The University of Arizona

College of Agriculture and Life Sciences

Annual McGinnies Lecture: Plant Invasions Affect Demography and Distributions of Breeding Birds in Semiarid Grasslands

Tuesday, March 13, 2018

Speaker: Erik Anderson, 2017 Mcginnies Scholar
Time: 12:00-1:00pm
Location: ENR2, S215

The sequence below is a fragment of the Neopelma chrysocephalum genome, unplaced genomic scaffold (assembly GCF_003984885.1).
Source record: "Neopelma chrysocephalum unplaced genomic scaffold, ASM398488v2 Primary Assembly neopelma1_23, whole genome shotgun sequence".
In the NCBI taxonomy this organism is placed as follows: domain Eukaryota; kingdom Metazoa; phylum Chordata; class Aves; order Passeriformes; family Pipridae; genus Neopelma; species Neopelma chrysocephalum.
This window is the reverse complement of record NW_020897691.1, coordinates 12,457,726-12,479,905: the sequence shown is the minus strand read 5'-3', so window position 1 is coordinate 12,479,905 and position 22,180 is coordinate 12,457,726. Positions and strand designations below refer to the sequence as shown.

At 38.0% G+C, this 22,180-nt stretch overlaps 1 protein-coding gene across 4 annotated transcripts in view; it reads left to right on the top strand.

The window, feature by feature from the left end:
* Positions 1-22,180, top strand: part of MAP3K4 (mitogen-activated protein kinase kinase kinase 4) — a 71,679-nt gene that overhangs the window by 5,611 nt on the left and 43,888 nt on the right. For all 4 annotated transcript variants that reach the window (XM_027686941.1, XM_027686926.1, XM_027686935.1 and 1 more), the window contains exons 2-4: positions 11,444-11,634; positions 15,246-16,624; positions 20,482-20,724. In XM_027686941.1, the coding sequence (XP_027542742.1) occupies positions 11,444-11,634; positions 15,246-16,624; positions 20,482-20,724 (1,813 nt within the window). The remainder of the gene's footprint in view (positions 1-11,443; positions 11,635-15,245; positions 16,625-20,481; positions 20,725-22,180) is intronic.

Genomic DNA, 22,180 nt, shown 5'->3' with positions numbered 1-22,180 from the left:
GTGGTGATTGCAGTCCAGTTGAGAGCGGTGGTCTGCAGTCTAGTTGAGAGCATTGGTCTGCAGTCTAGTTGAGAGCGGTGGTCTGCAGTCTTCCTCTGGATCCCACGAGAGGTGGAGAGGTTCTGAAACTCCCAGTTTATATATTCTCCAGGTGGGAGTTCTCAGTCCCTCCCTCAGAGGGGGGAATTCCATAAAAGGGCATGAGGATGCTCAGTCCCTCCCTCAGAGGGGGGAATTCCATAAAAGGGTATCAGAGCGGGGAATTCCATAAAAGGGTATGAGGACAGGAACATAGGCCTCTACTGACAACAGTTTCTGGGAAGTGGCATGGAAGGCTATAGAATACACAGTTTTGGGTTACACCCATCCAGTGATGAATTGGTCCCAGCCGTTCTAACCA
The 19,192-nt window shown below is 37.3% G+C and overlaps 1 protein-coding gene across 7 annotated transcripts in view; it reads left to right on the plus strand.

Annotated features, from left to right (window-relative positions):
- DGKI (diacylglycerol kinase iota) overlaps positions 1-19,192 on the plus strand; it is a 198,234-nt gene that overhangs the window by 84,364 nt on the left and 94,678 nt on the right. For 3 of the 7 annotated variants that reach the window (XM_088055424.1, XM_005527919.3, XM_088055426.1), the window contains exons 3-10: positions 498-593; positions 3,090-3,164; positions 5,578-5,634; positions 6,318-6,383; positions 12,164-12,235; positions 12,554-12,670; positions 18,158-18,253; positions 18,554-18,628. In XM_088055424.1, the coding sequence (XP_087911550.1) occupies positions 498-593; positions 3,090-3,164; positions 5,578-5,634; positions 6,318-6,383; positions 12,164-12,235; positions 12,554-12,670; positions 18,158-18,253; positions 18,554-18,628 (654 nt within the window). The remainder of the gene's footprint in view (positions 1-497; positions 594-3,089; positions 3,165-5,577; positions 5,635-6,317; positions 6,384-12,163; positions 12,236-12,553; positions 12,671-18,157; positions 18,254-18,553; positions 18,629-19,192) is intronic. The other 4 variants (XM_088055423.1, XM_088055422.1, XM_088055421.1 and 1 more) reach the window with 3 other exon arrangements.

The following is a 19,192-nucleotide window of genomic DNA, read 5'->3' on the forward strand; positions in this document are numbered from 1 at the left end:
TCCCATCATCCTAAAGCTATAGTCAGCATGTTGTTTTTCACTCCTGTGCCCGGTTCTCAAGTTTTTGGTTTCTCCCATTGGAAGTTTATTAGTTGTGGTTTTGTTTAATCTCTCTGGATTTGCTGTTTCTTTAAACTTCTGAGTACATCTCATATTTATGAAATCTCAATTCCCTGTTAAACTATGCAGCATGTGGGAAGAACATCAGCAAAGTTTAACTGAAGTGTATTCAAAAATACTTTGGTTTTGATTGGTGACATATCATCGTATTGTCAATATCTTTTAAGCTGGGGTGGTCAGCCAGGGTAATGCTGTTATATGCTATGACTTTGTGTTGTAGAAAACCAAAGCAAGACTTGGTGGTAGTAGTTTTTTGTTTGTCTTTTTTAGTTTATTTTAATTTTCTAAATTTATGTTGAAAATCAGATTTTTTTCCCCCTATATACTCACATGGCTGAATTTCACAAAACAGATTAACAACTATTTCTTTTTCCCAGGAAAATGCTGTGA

Abstract: Arid and semiarid grasslands, which comprise a significant portion of the global grassland biome, are imperiled from an array of anthropogenic impacts that have altered composition of plant communities.  Encroachment by woody plants and invasions by nonnative grasses have reduced habitat for many grassland-associated species, including grassland birds, which have declined more rapidly than any other group of birds across North America.  We established 140 plots that spanned gradients in cover of woody plants and nonnative grasses in grasslands of southeastern Arizona and evaluated how these plant invasions affected species richness, density, habitat selection, and nesting success of breeding birds.  Encroachment by woody plants influenced breeding birds strongly, with distributions and densities of most grassland-obligate species decreasing sharply as woody cover increased.  As encroachment progressed, overall density of birds increased as shrub-associated species were recruited.  Species richness increased with encroachment, plateauing when woody cover reached ~25%, where losses of grassland-associated species surpassed gains in shrub-associated species.  Effects of invasions by nonnative grasses on density and nest success of grassland obligates were mixed.  For some bird species, nonnative grasses decoupled the cues they used to select breeding habitat from the resources associated with those cues over evolutionary time.  For these species, areas invaded by nonnative grasses might function as ecological traps by attracting individuals away from areas of high-quality habitat into areas where reproductive success is lower.  Understanding how plant invasions affect native birds in grasslands can benefit conservation and restoration efforts by identifying achievable targets for control of nonnative grasses and shrubs that threaten imperiled grassland species